Tanous said they believe he can be a middle of the order bat and they said he controls the strike zone well. He played quarterback in high school. Paul DePodesta added Thompson may be able to move through the system quickly -
BA - #103 - - Thompson attended Westminster Christian in Miami, where he broke the state's single-season (19) and career (55) home runs records, eclipsing the totals of Westminster alumnus Alex Rodriguez along the way. Thompson was drafted by the Yankees in the 38th round in 2012, but went to Miami to play both football and baseball. His career as the Hurricanes quarterback never got off the ground, however, due to two surgeries to repair a torn labrum in his right shoulder. He then missed much of his sophomore baseball season due to thoracic outlet syndrome, which required surgery to remove a rib. Finally fully healthy this spring, Thompson has excelled at the plate and is again producing the kinds of prodigious power numbers he did in high school. He led the country with 19 home runs in the regular season and slugged .683. He's a disciplined hitter and has walked more than he’s struck out during his Miami career. Thompson's shoulder surgeries have left him with below-average arm strength and he will likely be limited to first base as a professional, with an outside chance to play left field. Right-right first basemen face a tough profile, but his track record for hitting for power will likely push him into the top five rounds.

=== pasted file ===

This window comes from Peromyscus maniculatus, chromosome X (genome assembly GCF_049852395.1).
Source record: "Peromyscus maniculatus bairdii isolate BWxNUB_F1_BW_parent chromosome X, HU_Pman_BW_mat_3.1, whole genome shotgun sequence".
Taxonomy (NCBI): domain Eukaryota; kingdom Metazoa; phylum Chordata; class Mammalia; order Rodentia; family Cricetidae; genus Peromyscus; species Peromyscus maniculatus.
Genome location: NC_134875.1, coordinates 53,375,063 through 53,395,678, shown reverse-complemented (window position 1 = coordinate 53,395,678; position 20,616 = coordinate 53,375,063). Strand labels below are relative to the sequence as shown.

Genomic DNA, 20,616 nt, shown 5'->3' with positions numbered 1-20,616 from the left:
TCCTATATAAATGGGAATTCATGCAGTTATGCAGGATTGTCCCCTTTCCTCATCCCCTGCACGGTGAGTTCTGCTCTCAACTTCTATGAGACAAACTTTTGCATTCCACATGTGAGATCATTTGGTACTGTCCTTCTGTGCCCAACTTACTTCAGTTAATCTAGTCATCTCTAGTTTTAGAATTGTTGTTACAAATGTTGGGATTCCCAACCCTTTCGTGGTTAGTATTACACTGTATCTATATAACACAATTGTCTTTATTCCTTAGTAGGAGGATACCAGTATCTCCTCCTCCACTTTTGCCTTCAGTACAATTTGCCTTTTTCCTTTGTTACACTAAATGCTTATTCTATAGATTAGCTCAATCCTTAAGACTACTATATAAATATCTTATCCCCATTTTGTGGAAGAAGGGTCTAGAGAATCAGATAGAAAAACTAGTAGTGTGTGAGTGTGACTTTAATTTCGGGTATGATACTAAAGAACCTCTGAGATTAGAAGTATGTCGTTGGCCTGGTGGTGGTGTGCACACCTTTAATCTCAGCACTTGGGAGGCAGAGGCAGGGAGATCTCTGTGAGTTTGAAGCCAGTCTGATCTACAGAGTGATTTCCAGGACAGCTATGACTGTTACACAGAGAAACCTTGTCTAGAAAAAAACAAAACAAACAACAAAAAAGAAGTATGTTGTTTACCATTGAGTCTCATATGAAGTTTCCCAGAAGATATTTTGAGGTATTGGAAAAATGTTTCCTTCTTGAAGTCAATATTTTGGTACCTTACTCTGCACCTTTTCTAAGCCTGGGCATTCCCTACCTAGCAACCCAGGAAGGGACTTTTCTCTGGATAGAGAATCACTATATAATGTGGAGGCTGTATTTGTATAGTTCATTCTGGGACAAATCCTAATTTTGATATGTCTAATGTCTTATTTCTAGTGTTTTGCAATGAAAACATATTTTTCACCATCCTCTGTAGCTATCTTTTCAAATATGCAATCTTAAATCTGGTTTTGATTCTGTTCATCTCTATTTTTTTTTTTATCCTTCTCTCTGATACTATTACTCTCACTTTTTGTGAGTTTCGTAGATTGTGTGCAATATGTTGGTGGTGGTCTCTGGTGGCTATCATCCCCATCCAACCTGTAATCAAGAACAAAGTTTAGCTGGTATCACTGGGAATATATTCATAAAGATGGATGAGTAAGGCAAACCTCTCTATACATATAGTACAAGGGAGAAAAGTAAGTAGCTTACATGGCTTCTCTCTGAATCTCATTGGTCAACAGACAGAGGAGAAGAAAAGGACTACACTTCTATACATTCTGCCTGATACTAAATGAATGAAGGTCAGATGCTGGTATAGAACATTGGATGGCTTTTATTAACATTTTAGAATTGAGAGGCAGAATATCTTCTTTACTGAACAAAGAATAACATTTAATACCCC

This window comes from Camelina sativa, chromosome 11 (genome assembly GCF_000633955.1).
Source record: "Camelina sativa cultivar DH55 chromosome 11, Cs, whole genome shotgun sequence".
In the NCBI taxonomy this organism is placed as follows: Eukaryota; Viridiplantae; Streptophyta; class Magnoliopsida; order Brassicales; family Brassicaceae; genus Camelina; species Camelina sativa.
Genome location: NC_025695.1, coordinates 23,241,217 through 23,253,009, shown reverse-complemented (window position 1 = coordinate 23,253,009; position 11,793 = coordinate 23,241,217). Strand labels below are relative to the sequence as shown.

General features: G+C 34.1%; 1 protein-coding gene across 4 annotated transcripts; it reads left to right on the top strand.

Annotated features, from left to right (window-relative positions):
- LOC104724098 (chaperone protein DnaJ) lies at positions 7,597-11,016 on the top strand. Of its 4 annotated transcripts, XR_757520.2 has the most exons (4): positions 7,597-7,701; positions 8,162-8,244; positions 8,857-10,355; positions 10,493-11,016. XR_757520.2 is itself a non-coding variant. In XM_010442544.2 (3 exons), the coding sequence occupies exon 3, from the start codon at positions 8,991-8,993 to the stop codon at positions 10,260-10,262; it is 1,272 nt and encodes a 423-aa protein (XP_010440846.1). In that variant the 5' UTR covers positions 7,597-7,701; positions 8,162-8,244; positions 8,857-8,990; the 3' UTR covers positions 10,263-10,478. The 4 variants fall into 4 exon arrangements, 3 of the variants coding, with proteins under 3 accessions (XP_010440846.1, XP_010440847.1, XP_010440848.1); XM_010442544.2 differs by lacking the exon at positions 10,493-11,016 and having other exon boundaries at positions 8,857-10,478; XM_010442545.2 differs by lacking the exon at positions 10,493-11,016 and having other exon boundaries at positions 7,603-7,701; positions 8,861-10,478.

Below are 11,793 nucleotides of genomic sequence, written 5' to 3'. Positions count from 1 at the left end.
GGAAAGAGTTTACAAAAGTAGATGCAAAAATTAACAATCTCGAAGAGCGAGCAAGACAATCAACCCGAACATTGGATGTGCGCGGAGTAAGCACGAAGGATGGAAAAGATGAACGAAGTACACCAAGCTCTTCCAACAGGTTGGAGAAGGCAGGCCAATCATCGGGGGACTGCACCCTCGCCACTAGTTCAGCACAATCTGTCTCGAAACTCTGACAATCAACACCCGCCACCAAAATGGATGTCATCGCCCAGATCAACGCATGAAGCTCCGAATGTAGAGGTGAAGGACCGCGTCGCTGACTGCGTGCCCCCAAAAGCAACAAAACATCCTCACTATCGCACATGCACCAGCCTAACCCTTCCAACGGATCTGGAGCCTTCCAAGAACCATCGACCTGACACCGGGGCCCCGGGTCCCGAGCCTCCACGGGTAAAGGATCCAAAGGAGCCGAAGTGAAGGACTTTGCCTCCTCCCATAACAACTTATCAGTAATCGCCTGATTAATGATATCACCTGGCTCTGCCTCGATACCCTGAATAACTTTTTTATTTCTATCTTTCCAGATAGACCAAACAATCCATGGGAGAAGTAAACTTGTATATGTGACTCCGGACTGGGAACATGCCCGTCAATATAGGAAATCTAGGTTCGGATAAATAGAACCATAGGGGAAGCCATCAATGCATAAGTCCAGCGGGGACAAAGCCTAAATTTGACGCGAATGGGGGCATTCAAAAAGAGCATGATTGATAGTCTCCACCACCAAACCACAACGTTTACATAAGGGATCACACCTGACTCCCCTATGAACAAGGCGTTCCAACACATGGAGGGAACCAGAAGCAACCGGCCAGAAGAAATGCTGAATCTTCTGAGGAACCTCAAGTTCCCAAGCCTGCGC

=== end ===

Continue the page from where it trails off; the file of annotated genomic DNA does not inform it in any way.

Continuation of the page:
Finding college bats with power seems tough to do these days, so when a hitter at a good college program not only has it, but shows he can use it in games, teams will take notice. Thompson was among the nation's leaders in home runs in 2015, a breakout season at just the right time. Thompson's power from the right side of the plate is not in question, with home run pop to all fields, and not just in batting practice displays. He has a solid approach at the plate, though some evaluators have concern about his ability to hit better pitching. The biggest worry, though, is about Thompson's throwing arm, which is well below-average. He's played third and the outfield in the past, but it seems like first base, where he's played this spring, is his only future position. Regardless of defensive inadequacies, Thompson has hit in the Cape and then carried it over to his junior season. Someone is bound to buy the bat in the top four rounds.